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UNIVERSAL RADIATOR PRODS. CO. v. CRAFTSMAN RADIATO

DISTRICT COURT, E.D. NEW YORK


January 7, 1933

UNIVERSAL RADIATOR PRODUCTS CO., Inc.,
v.
CRAFTSMAN RADIATOR ENCLOSURE CO., Inc.

The opinion of the court was delivered by: CAMPBELL

CAMPBELL, District Judge.

This is an action for relief by injunction and damages for the alleged infringement of patent No. 1,807,352, issued to Samuel Tanger, for radiator inclosure, granted May 26, 1931, on an application filed March 25, 1930.

Defendant interposed an answer denying that it has committed any act of infringement of said patent, and denying that said Tanger was the first, original, and sole inventor or discoverer, or any inventor or discoverer of defendant's radiator inclosure as made subsequent to the grant of said patent, and avers that, in so far as the said patent purports to cover the defendant's radiator inclosures made since the grant of said patent, said patent was obtained by fraud and is invalid.

 The defendant also by said answer interposed a counterclaim for damages caused by unfair competition on the part of the plaintiff.

 This suit is based on claims 2 to 6, both inclusive, of the patent in suit.

 The patent is for a radiator inclosure and embraces, so far as the claims sued upon are concerned, three novel features. First, the radiator inclosure includes, in combination with the frame structure, a cover of relatively thin sheet metal, and having an underbody portion of thick cork insulating material, which insulates the cover from heat and at the same time stiffens the same so that the cover may serve as a support for flower pots and the like ornamental articles. This feature is embraced in the combinations called for by claims 2, 4, and 6.

 The second feature is that the cover constructed as above described is so hinged at the rear of the frame, that a depending skirt or flange is provided, extending below the cover along the rear thereof and over the back sheet of the frame, which flange serves to direct the hot air from the radiator inclosure toward the front thereof.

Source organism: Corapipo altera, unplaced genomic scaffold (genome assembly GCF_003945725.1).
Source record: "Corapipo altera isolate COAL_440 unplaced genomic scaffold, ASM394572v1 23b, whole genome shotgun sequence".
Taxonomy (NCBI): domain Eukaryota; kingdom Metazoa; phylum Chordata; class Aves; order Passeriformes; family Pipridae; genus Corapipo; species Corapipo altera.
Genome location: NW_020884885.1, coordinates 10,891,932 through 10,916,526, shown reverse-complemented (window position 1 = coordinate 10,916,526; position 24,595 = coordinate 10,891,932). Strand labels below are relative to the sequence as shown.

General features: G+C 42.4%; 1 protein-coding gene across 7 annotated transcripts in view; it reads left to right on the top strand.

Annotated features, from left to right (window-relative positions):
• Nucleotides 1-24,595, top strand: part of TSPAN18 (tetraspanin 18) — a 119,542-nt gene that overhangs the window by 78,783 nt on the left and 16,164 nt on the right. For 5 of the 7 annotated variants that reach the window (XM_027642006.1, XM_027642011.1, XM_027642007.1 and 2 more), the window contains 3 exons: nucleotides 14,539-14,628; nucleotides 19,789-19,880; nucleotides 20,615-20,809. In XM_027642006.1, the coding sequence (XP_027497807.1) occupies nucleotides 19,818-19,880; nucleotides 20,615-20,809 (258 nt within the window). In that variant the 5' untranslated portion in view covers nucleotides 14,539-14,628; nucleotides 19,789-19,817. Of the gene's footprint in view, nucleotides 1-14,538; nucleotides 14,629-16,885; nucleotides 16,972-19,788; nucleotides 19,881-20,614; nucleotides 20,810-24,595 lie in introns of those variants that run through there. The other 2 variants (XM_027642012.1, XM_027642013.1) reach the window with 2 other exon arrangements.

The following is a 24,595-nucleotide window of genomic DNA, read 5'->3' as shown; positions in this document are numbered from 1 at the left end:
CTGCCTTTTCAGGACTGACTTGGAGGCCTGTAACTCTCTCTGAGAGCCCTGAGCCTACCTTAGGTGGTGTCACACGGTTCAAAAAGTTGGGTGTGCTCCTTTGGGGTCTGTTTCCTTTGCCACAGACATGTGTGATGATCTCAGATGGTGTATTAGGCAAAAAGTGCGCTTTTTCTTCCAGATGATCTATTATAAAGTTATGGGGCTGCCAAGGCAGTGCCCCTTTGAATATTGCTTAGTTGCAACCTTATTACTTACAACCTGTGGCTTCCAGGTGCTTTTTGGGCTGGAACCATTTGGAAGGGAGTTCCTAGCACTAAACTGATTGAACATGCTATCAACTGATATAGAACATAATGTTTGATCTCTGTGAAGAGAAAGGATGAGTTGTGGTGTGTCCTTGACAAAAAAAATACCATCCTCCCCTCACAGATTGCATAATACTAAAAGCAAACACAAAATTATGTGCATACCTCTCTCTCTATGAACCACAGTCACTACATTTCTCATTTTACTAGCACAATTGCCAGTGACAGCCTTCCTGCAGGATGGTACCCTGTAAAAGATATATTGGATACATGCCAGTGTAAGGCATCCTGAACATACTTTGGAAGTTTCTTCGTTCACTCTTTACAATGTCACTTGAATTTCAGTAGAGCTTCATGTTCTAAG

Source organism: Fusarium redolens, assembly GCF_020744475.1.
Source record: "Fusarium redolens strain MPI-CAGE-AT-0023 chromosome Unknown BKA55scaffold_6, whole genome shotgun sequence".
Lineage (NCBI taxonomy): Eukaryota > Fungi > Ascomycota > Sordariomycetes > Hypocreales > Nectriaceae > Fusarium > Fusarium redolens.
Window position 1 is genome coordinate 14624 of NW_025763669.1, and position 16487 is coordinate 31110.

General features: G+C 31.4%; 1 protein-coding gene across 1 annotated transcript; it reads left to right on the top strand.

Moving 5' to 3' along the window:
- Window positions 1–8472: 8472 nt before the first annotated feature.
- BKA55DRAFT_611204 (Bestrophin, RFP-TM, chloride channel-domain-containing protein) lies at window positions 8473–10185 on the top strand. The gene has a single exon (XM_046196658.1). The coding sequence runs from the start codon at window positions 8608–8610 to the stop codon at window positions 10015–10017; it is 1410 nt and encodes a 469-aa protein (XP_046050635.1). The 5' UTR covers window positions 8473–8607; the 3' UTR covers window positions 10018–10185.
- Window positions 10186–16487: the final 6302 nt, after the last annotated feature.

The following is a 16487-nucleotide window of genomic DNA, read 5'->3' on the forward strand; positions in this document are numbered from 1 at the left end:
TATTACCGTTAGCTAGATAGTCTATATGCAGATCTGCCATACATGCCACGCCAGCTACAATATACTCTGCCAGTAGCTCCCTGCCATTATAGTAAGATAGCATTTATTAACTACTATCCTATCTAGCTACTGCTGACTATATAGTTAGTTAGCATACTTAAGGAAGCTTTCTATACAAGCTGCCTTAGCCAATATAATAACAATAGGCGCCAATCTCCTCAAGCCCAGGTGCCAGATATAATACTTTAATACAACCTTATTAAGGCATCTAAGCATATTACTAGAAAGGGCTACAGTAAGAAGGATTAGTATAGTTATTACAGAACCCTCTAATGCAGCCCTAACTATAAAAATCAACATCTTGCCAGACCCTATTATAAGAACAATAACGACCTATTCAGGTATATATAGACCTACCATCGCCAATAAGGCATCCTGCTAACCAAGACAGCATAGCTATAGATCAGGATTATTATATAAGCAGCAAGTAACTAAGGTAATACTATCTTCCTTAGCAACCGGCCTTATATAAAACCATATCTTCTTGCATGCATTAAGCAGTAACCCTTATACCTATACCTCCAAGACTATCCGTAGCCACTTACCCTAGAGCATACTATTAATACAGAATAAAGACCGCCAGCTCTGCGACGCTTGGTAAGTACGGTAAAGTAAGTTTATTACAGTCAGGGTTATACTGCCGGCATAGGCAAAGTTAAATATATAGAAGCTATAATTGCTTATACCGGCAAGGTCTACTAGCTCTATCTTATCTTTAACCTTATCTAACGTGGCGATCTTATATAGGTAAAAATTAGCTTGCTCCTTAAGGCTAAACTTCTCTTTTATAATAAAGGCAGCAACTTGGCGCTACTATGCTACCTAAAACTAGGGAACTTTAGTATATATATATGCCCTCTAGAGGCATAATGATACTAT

This feature is claimed in combination in claim 3 in the following language: "A sheet metal flange along the back edge of the cover extending down below the under surface of the cover and movably attached to the casing and adapted to direct not air from a radiator in the inclosure toward the front of the inclosure."

 The third feature is that at the front, the cover instead of overlapping the frame is spaced above the latter, leaving an air space wherethrough the heated air and the moisture evaporated from the water-pan suspended at the top of the frame is allowed to escape. In operation the rear depending flange deflects the heated air across the top of the waterpan, and the air sweeping across the pan carries the moisture out with it, in this way preventing the so-called "pocketing" or "trapping" of the hot air and moisture in the cover, a difficulty had with radiator inclosures as constructed prior to the advent of the patented structure. This feature is claimed in combination in claim 5, which includes: "A relatively thick cover for said frame spaced above the front of the frame."

 No further discussion of the features of novelty seems to be necessary, because no attack is made on the validity of the claims as to the subject-matter thereof.

 The so-called defense of fraud, in the main answer, seems to me to be misnamed. If it was pleaded in the sense that Tanger is alleged to have perpetrated a fraud upon the Patent Office, the defense would fail as a matter of law, because such attack must be made by the government. Western Glass Co. v. Schmertz Wire Glass Co. (C.C.A.) 185 F. 788, 791; United States v. American Bell Telephone Co., 128 U.S. 373, 9 S. Ct. 90, 32 L. Ed. 450.

 The full allegation as to fraud contained in the main answer reads as follows: "In answer to the Fifth, Sixth, Seventh, Eighth, and Ninth Sections of the Bill of Complaint, defendant denies that Samuel Tanger was the first, original and sole inventor or discoverer, or any inventor or discoverer of defendant's radiator inclosures, as made subsequent to the grant of the aforesaid patent No. 1,807,352, granted May 26, 1931, and avers that in so far as the said patent purports to cover this defendant's radiator inclosures made since the grant of the said patent, the said patent was obtained by fraud, and is invalid."